Preparing for Bankruptcy
Okay, so you've looked at your finances, understand why you're in financial trouble, and have considered the alternatives; and you've come to the not-so-happy conclusion that bankruptcy is the best (or only) solution to your financial situation. Now what?
The most important thing is to understand that filing for bankruptcy is a process, not an event. What you do before, during, and after the actual filing will affect your future, as well as the success of the bankruptcy itself. By success, I mean accomplishing the goal of giving you a new financial start. So once you've made the decision to file, here are some recommended next steps to start you on your road to a new financial life. Please note that this information is general in nature, is based on my own experiences, and is not intended as legal advice. If your attorney tells you something different, please listen to your attorney, not me.
Find a Lawyer
The first thing you should do once you decide to file (or even if you're still deciding whether to file) is talk to a bankruptcy lawyer.
Do you absolutely need a bankruptcy attorney? Well, it is possible to file for bankruptcy pro se (without a lawyer, or representing yourself), but it's difficult, risky, and emotionally draining. It also means that you won't have a lawyer to run interference for you with debt collectors and bankruptcy court trustees. So if at all possible, try to find a lawyer instead of going it alone.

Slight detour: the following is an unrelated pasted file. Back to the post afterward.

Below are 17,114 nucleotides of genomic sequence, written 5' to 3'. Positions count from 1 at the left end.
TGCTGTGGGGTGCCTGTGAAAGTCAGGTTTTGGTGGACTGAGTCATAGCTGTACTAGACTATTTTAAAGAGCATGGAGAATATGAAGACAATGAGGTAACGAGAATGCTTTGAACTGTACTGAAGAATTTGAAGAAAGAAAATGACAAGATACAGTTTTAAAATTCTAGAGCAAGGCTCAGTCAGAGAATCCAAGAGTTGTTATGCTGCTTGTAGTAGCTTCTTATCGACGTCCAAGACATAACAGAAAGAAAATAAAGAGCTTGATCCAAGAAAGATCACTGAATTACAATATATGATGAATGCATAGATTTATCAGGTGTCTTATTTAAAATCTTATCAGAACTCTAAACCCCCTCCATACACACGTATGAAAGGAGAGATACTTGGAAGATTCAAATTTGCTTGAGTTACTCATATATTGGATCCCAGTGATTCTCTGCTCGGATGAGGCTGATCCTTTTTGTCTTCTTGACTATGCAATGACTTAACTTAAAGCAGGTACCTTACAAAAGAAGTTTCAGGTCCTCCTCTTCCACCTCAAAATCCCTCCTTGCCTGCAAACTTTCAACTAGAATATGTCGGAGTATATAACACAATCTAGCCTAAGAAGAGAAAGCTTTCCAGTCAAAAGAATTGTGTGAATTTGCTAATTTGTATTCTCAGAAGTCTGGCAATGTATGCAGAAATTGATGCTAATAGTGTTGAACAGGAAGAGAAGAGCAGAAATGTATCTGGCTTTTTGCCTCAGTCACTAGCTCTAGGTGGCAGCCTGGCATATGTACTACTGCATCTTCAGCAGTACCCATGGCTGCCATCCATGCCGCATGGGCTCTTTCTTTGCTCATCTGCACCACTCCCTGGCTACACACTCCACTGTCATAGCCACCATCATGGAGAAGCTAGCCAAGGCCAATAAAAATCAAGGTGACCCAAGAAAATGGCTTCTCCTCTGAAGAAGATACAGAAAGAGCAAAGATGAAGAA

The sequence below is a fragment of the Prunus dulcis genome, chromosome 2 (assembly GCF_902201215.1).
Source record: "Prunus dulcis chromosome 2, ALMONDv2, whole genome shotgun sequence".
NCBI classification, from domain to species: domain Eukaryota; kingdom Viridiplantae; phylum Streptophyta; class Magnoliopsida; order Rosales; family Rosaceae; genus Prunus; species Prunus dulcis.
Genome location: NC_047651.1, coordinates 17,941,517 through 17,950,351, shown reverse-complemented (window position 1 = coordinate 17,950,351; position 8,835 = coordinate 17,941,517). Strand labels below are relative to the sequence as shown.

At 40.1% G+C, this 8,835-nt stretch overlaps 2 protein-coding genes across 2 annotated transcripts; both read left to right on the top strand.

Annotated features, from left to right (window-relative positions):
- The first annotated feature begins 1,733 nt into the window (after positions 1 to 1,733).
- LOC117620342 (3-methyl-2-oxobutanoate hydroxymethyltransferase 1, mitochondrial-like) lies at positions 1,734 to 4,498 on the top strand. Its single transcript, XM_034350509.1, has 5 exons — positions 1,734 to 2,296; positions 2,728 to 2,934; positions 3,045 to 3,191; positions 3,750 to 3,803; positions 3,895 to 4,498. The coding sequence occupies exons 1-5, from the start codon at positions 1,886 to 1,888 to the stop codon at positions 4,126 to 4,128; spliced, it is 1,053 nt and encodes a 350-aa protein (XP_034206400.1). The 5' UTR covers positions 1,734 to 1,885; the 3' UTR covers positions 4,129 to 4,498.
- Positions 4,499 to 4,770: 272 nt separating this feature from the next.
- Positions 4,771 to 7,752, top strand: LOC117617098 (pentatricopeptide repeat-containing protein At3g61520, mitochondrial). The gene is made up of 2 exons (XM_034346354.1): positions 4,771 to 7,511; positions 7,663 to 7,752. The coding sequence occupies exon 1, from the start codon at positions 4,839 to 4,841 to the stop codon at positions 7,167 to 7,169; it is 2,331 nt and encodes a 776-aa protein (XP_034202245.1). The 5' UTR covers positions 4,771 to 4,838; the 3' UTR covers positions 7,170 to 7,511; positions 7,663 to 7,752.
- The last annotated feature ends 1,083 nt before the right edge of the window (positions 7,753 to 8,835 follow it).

If you simply cannot afford a lawyer, there are many excellent books about do-it-yourself bankruptcy. Just make sure that they're the most recent revisions available. The laws do change pretty frequently. You can also try contacting local law schools or your state or county bar association. They may be able to point you toward self-help clinics that can make the process of filing bankruptcy pro se (that is, by yourself) a little easier. There's also excellent help available on the Bankruptcy Forum from people who have gone through the process themselves.
In general, if you hire an attorney, you will be required to pay him or her in full prior to their actually filing your bankruptcy petition. Some lawyers will allow you to pay part of their fees up-front (generally about half), at which time they'll allow you to tell creditors that they are representing you. This is important because it gets the bill collectors off your back that much sooner. Once they're told you're filing for bankruptcy and that you're represented by counsel, they are forbidden by law from contacting you directly. But before they'll actually file the papers, you almost certainly will have to pay your attorney in full.
Stop Borrowing Money and Using Credit Cards
Once you've decided to file for bankruptcy, you should immediately stop borrowing money and using your credit cards (assuming that you even have any that still work). Why? Because borrowing money or using your credit cards after you've made a decision to never pay that money back is not just sleazy. It's also fraud, and it may result in your being able to live rent-free for an extended period of time at taxpayer expense -- in prison.